My real purpose in this is to acknowledge a debt, because Dan is responsible for any writing I have done in these past few years. First, he was a grammar and composition major in college, and took delight in perpetually correcting my english. This was something that injured my pride, and the worst part was that he was invariably correct. He was my personal, living copy of Strunk & White. Only funnier and more persistent.
But beyond that, Dan was a fantastic writer, one who could make a living at it. His last few years were spent as the editor for a major publication for the firearms hobby, a job that he was made for. After his death, I read some of his stuff online, along with some effusive praise from co-workers.
It was about six weeks later that I found myself contributing to Curbside Classic. Where Dan had been passionate about firearms of all kinds, my passion was old cars. Four years later, I am still contributing there and have branched out to a broader variety of topics here. I cannot say that I can match his personality or his style, but then nobody ever could. It was always Dan’s world, with the rest of us playing supporting roles, and happy to be there. But I am doing it in my own way, and am enjoying it more than I ever thought I would.
Anyhow, it is the day after Thanksgiving and I have many things to be thankful for. Not least among them is having had a good, good friend, whom I think of frequently when I sit down at the keyboard. If you have one of those friends in your past, do yourself a favor and reach out to him or her. That friend won’t be there forever. And neither will you. I have two or three others on that same list and need to do something to counter my tendency to drift away from others. Perhaps I shall become an extrovert? Nah.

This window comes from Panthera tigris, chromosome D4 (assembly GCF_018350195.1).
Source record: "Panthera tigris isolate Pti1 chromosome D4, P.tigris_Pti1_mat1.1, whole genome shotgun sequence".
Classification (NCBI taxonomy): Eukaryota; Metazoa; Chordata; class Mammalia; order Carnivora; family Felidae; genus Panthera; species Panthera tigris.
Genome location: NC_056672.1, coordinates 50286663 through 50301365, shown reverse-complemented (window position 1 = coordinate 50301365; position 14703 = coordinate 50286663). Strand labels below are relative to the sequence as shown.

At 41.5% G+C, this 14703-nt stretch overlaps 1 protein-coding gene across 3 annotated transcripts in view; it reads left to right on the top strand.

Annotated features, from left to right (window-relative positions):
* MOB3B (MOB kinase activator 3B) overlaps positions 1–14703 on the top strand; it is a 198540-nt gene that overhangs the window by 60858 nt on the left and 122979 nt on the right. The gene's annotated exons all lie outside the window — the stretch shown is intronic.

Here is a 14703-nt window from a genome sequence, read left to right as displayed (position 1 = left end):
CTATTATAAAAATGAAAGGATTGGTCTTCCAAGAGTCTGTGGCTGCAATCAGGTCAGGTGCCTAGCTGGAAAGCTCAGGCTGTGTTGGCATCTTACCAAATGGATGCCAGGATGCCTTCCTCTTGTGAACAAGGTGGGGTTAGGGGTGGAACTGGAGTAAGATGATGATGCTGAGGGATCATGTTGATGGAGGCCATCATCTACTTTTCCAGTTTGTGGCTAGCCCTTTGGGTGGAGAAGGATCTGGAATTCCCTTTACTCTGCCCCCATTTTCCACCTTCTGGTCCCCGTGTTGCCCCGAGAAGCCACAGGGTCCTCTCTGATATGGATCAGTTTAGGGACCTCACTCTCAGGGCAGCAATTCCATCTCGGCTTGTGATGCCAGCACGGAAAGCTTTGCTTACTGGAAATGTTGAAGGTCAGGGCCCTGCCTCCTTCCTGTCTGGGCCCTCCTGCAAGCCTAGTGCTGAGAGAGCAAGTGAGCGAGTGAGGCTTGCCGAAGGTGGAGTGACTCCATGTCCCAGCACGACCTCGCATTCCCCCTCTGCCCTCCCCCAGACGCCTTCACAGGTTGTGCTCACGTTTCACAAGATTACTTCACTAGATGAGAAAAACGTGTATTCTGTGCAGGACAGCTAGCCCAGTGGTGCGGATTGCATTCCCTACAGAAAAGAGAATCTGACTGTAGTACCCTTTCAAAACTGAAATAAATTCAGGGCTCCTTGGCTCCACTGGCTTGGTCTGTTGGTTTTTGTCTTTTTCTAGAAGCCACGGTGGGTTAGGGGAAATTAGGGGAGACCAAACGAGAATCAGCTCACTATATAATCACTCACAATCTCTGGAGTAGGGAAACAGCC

I had actually planned on not writing anything for this week. I was going to wish you all a happy Thanksgiving, make some stale crack about turkey, and give you a link to my ’58 Buick piece over on CC. But after settling on its title, one thing led to another and here we are. But you can still click on the link and read about a stale turkey.
Jim, I’m sorry you lost your friend, first to drift and then to death. But you are among the fortunate ones to have made a friend of that depth, especially at that age.
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Thank you for this. It has prompted me to ponder about those who have drifted away, although none were as close for as long as you were with Dan. I’m sorry about his passing.
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Well said. Thank you.
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Beautifully written, Jim. I know he valued your friendship more than you know. Thank you for taking me down memory lane and reminding me to reach out to those old friends. XO.
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Thanks for the kind words, Linda. Those are important to me, coming from someone who was closer to him for longer than I was. Your family was always great to that PITA kid who would never leave. 🙂
I am both happy and sad to hear about your friend. I always enjoy your CC pieces, and it is interesting to hear the inspiration. I keep coming up with clever titles, but never seem to get around to writing the posts.
Thanks, Dan. Actually, a post that is nothing but clever titles could be fun in its own right. Call it CCs I want to read in the next year. 🙂